Mobile Home Owners Are Upset About Rising Costs To Rent Land Roughly 20 million Americans live in mobile homes, once billed as low-cost living. But mobile home parks have become a target investment for real estate companies who are jacking up fees.
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Mobile Home Owners Are Upset About Rising Costs To Rent Land

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Mobile Home Owners Are Upset About Rising Costs To Rent Land

Mobile Home Owners Are Upset About Rising Costs To Rent Land

Mobile Home Owners Are Upset About Rising Costs To Rent Land

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  • <iframe src="https://www.npr.org/player/embed/687085941/687619787" width="100%" height="290" frameborder="0" scrolling="no" title="NPR embedded audio player">
  • Transcript

Roughly 20 million Americans live in mobile homes, once billed as low-cost living. But mobile home parks have become a target investment for real estate companies who are jacking up fees.

STEVE INSKEEP, HOST:

About 20 million Americans live in manufactured or mobile homes. Some own the structures. Most rent the property underneath. And for many, rents are rising. Here's Anna Casey of Illinois Public Media.

ANNA CASEY, BYLINE: Terry Baker has lived at Wilson's mobile home park in Urbana, Ill., for more than 20 years. Baker is a retired home health worker and a proud grandmother who was looking for a place of her own after her divorce.

TERRY BAKER: I could not get over the rent. When I moved in here, my rent was $142 a month. Where else was I going to live for that kind of money?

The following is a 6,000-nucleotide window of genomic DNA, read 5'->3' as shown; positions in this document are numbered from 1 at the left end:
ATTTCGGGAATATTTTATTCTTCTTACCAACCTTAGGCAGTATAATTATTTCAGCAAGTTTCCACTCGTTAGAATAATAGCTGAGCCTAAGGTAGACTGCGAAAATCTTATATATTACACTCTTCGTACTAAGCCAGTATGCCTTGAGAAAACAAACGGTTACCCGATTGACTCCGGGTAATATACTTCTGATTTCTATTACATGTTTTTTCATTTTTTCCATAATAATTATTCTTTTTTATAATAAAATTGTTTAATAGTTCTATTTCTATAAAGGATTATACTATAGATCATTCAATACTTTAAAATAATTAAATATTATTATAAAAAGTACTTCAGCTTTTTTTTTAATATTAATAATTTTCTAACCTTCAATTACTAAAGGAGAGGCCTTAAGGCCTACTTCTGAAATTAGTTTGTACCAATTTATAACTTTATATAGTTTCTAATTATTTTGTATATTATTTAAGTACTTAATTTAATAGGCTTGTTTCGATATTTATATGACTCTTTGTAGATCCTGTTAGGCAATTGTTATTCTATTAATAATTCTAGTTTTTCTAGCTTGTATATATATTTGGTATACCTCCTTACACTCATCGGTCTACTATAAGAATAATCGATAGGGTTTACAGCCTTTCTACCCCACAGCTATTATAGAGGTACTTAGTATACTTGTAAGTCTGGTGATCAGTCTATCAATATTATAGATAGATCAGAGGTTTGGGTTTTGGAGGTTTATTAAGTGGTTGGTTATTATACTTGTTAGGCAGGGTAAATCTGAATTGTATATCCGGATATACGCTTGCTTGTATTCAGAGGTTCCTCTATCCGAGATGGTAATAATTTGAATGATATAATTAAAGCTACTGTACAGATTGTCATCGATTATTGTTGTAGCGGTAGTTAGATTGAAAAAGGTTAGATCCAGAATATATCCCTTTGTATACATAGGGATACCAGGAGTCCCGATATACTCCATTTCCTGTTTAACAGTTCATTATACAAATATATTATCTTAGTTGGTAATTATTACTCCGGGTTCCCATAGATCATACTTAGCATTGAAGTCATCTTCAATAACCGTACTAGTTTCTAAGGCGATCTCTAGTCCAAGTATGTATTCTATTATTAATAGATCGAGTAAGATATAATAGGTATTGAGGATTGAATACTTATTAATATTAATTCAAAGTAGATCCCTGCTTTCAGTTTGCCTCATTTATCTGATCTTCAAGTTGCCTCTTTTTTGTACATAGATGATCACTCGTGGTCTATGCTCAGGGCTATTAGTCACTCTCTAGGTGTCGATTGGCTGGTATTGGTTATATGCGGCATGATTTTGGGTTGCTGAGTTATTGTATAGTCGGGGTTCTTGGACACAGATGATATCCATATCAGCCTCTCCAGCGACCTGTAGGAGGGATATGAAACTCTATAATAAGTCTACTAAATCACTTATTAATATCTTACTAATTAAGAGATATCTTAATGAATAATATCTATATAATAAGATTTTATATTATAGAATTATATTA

CASEY: Baker's rent has doubled now. It started to rise three years ago. She describes a letter that residents got.

BAKER: Dear Wilson's resident, Dennis and I are writing to inform you we have made a difficult decision to sell Wilson's on University.

CASEY: The local owners sold the community to Colorado-based RV Horizons. It owns mobile home parks in more than 25 states. Its business model is to buy up mom and pop parks and raise the rent. Frank Ralph works at RV Horizons and something called Mobile Home University, a so-called investors' boot camp that teaches people how to buy mobile home parks. This is from a promotional video on their website.

(SOUNDBITE OF VIDEO)

FRANK ROLFE: You only rent the land when you own a mobile home park. And the customers are relatively easy to please. They're just happy to have a roof over their head.

CASEY: The investor who bought the park where Baker lives and 12 others in the county has steadily increased rent and fees. Frank Rolfe wouldn't return a request for an interview, but in this video from 2015, he laid out his business strategy.

(SOUNDBITE OF VIDEO)

ROLFE: Yeah. Well, raising the rent is simply part of the Day One purchase because often, the mom and pop has not raised the rent in years. So they're far below market.

CASEY: It's unclear how many mobile home parks remain family-owned, but they're an increasingly popular investment. Just five of the biggest mobile home real estate companies now own nearly 300,000 sites. The largest is Michigan-based Sun Communities. Russell Watson is with the Federation of Manufactured Home Owners of Florida. He liked living in a Sun Community.

RUSSELL WATSON: These guys keep the parks as parks. They aren't looking to simply displace you and send you on your way.

CASEY: In larger cities, mobile home communities are increasingly redeveloped as more profitable real estate. But Watson, who moved to a mom and pop park in Fort Pierce, says the downside is rents become less affordable when corporate owners take over.

WATSON: And they will rapidly price out people who came to those parks because it was affordable housing.

CASEY: Back in Illinois, residents like Terry Baker are worried that more rent hikes are coming.

BAKER: And if I wanted to move this place, it's going to cost me $5,000 to $7,000 to move it and set it back up. OK? And they own almost every park around here. They got me by the butt.

CASEY: That's why Baker and some other Illinois residents are advocating for rent-control measures. But there's a ban on rent control in Illinois and at least 20 other states. Mobile home owners worried about escalating rents fueled by speculators are pushing for legislation to control them. For NPR News, I'm Anna Casey in Urbana, Ill.

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